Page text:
THERE is something quite melancholic about Dusty Springfield.

Her powerful voice and instantly memorable songs seemed to hide a secret sadness and while this musical is not about her life, it does seem to tap into that part of her music.

But that is not the say this new production, which is on a nationwide tour, is not uplifting and memorable.

Taking her most famous song, and tenuously weaving a story about the love lives of three very different people, the show takes quite a modern stance but manages to successfully weave in most of Dusty's iconic tunes along the way from I Only want to be With you and the Look of Love to Anyone Who had a Heart and You Don't Have to Say You Love me.

The story, by Warner Brown, tells the tale of a '60s record shop, Preacher Man, which unites three very different people looking for the man who used to run it and was known for doling out sage relationship advice.

Comedian Debra Stevenson goes back to her dramatic roots playing Alison, Alice Marlow is Kat and Michael Howe, Paul, all from different generations and backgrounds.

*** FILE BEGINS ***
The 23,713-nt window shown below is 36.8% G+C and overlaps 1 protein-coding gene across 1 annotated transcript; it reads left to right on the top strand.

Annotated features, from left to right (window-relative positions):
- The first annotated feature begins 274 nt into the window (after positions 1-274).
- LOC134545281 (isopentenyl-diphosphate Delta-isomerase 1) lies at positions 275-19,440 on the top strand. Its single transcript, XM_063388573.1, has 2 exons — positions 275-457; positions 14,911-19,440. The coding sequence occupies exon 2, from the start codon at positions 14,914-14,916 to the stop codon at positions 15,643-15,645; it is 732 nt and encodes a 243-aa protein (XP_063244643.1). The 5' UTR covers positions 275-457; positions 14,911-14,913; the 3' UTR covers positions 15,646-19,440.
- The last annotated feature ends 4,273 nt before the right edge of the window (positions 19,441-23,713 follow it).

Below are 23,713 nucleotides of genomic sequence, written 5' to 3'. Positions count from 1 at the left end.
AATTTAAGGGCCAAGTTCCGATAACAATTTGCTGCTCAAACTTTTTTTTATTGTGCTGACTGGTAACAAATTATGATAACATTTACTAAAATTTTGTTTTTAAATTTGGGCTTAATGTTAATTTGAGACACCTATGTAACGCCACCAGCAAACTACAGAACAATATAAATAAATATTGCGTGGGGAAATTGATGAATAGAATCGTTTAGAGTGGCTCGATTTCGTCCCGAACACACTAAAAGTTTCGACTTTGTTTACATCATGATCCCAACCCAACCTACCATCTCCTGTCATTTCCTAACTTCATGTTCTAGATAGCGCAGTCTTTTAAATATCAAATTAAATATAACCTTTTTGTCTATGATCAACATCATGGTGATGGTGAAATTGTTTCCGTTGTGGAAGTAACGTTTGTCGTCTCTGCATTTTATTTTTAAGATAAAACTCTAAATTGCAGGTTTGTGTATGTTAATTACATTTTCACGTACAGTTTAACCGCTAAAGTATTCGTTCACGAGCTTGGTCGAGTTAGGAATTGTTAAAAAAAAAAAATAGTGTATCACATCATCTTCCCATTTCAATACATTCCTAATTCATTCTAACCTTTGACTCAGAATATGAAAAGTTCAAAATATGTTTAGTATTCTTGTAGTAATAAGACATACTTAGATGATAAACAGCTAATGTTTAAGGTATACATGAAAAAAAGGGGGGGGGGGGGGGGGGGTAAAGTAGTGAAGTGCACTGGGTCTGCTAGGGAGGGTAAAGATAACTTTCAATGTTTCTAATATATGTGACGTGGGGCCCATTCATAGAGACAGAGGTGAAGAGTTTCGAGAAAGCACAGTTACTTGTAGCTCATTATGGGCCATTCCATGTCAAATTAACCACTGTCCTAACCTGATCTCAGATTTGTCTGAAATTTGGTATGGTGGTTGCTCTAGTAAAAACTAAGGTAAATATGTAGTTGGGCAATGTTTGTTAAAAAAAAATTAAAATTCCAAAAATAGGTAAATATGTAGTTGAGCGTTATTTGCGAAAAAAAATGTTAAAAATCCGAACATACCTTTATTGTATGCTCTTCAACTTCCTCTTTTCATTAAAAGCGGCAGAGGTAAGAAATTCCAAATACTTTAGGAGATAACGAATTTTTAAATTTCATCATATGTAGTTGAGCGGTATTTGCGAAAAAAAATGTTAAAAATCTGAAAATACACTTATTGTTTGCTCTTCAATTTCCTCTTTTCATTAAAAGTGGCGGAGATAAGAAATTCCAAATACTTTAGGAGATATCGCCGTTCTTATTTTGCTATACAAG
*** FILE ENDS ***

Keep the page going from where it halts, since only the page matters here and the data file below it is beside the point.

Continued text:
All three are strong in their roles, particularly Howe who's story of unrequited teenaged love brings a tear to the eye more than once, and the choreography by Strictly's Craig Revell Horwood and energy never dips, particularly picking up pace in the second half.

This really is about the ensemble, with everyone getting a chance to shine and show what they can do.

The three waitresses who work at the modern day Preacher Man, now a shiny and faceless coffee shop, are standouts for both their humour and versatility - all dance, sing and play musical instruments.

At its heart this is a musical which celebrates music, love and nostalgia and left me humming the great Dusty's most famous tunes all the way home.

Son of a Preacher Man is at Cliffs Pavilion until Saturday Jan 20. Contact the box office for tickets 01702 351135.